Freshly Paved Asphalt

This morning, I met with a woman out here named Mary, and I found it ironic that she would be my flight instructor because I saw her on the “Local Legends” clips of the news not twenty-four hours after I booked with her.  She was probably friends with the Wright brothers and, at 73 years old, she knew so many historic facts about the area that I’ve lost track of most of them already.  We spent about three hours together today, and the first half-hour of my lesson today was both of us just getting to know each other.  She asked a lot of the same questions that I would have, had she not beat me to them, and you could honestly feel that she genuinely cares about her students.  She isn’t just another instructor, and you aren’t just another student to her.

I did the preflight (a mechanical checklist, basically…I’m pretty adept at those right now), and soon enough we were in the airplane (a Cessna 172), and getting back on the bike again.  Mercifully, she handled the radios today, as I would’ve been a little overloaded at times; as expected, there is a lot that I’ve forgotten.  We spent about 1.1 in the air.  Takeoff was easy enough, of course–airplanes are designed to fly, they just want to if given enough speed–and we took a tour over the area just north and west of Tucson.  She pointed out the landmarks and mountain names, and we flew right over the Silverbell Copper Mine (gorgeous from the air).  It’s really something to get your bearings on an area as vast as the country is from the air, where there are no signs to point the way.   When the time came to land, my approach was pretty sloppy (decidedly eight years old), but my final approach turned out to be pretty stabilized, and the landing was up there with any of my other best on the Grease-O-Meter.  (For anyone wondering, pilots usually refer to a really smooth landing as having “greased one in.”)  Like riding a bike.

Over all, the flight was everything I’d hoped it would be.  I got used to the aircraft and its quirks (it’s a 1967 model), and learned something about what skills I still have, and what I need to develop.  In a week, we’ll be up doing nothing but pattern work (takeoffs and landings) to get me current again, and after that, we’ll take a cross-country trip so that I can brush up on my trip planning skills.  With any luck, the cross-country will go smoother than my first solo one did, back in the day.  Feel free to ask about that one, if you have yet to hear the story and are interested.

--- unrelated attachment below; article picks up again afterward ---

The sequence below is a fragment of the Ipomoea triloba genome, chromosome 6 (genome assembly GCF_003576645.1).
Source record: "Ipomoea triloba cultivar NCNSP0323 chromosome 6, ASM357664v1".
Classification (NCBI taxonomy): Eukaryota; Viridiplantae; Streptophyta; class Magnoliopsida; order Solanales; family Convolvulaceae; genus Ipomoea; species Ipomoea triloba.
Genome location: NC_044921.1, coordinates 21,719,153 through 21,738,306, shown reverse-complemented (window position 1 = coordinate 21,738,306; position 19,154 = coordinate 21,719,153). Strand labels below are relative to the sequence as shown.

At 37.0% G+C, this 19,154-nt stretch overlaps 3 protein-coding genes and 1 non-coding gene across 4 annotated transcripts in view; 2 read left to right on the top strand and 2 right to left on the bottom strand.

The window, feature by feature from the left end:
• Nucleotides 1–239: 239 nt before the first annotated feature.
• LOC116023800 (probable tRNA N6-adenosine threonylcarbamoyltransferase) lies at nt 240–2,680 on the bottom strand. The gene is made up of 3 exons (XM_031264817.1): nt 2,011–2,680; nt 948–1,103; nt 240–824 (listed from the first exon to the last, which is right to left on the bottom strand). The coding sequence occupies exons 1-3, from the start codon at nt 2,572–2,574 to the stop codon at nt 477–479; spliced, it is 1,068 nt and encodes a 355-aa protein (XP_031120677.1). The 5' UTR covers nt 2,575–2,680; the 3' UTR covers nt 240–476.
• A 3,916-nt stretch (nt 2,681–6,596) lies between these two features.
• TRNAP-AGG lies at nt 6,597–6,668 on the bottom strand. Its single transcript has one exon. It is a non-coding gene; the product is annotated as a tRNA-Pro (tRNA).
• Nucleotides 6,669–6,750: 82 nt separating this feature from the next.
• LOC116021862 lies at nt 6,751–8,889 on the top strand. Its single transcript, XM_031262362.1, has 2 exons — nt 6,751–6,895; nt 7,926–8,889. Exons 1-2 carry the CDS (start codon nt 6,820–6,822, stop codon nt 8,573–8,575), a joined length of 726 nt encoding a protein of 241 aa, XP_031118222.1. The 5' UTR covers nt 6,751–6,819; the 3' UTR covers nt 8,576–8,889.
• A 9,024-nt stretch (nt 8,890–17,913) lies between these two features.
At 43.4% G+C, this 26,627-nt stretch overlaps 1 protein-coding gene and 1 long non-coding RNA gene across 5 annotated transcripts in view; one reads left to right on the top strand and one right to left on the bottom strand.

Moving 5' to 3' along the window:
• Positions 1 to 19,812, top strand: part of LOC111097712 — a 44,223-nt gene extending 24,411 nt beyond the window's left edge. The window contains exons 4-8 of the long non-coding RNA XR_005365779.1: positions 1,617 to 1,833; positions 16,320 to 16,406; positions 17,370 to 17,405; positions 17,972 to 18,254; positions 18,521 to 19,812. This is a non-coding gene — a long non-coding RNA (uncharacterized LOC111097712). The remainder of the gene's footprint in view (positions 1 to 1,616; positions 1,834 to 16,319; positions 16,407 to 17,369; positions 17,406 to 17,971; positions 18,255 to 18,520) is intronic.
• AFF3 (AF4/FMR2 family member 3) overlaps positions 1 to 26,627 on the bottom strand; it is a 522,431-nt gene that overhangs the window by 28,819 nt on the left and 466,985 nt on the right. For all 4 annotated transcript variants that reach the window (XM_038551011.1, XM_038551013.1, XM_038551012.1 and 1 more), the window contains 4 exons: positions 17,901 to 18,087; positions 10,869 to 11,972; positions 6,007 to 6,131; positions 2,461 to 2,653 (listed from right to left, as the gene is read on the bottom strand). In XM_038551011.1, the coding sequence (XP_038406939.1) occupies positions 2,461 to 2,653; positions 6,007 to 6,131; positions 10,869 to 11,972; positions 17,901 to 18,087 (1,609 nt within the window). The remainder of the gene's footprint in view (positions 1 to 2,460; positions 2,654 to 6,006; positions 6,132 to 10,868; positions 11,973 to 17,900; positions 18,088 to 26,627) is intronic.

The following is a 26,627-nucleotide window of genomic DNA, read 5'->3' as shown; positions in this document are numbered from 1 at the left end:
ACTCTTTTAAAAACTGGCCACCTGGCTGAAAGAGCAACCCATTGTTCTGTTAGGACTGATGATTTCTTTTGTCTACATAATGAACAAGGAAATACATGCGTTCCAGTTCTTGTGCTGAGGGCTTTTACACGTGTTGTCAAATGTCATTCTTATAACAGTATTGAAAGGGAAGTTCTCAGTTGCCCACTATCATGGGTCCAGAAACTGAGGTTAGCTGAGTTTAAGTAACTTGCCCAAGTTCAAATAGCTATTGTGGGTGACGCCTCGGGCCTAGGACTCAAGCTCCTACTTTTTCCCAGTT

I drove straight from the airport to my bi-weekly Toastmasters meeting, where I Toastmasted for the first time.  I had been slightly nervous about it since I’d only found out last night that it would be my role, but it was as easy as any Student Government or Phi Delt meeting ever was to lead.  I worked straight off the agenda, and the meeting ran itself.

I’m pretty proud of myself, I’ll admit.  I walked out of that meeting to my car, and had one of those cheesy moments when I smiled to myself and thought, “I’m finally on my way.”  I was nervous about getting back in the plane…but Mary assured me there was no need for it, and it turned out that there wasn’t.  I was nervous about the Toastmasters meeting, but  again–nothing to worry about.  Conquering fears, becoming stronger, continuing training…these are the things that I’ve chosen as my road to follow, and so far, I’m driving a Lexus down a brand new highway.

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    • Robin Laws
    • May 6th, 2010

    YAY! SO exciting to hear about your flight!
    I had to laugh at the “greased it on” phrase. One time I was at a conference and a gentleman came up to talk with me about the booth I was representing. We chatted for awhile and then he told me about a story of a great landing he had and he and his instructor called it a “who’s ur momma” (or daddy) landing! haha…thought you might get a kick out of that.

    Keep up the great work. Glad you are getting to go fly again-I’m enjoying cruising along around the runways and taxiways in ICT…hoping that if I get the truck up to a fast enough speed, I will take off. So far, no luck…! 🙂

  1. Thanks, Robin…I have to say, the biggest support I’ve had from people who are excited for me to get back in and get it done (excepting friends and family) has been from other pilots. I understand what they mean–it’s exciting when I’ve seen friends of mine go and get their A&P, and even more exciting if I can help them out studying through it, somehow.

    I finally feel at “home” in the airplane…my instructor told me, “Those years of being a mechanic have been good to you because your cross-check is very good,” with reference to instruments. In fact, she had to tell me to focus more of my attention outside the plane than on the instruments for that flight. I’m grateful to have met her, and I wish that I had more time with her than just the couple of months that we have left here in AZ before we move. Hey–I wonder how much it’d cost to rent a plane and take it up to the Chicago area to visit my family for a night? It’d probably be a solid eight hours’ total, depending on the plane, and we’ll be in ICT for over a week…have you got access to who rents down there? Does Chris still have access to Beech’s planes? That could be a GREAT time!

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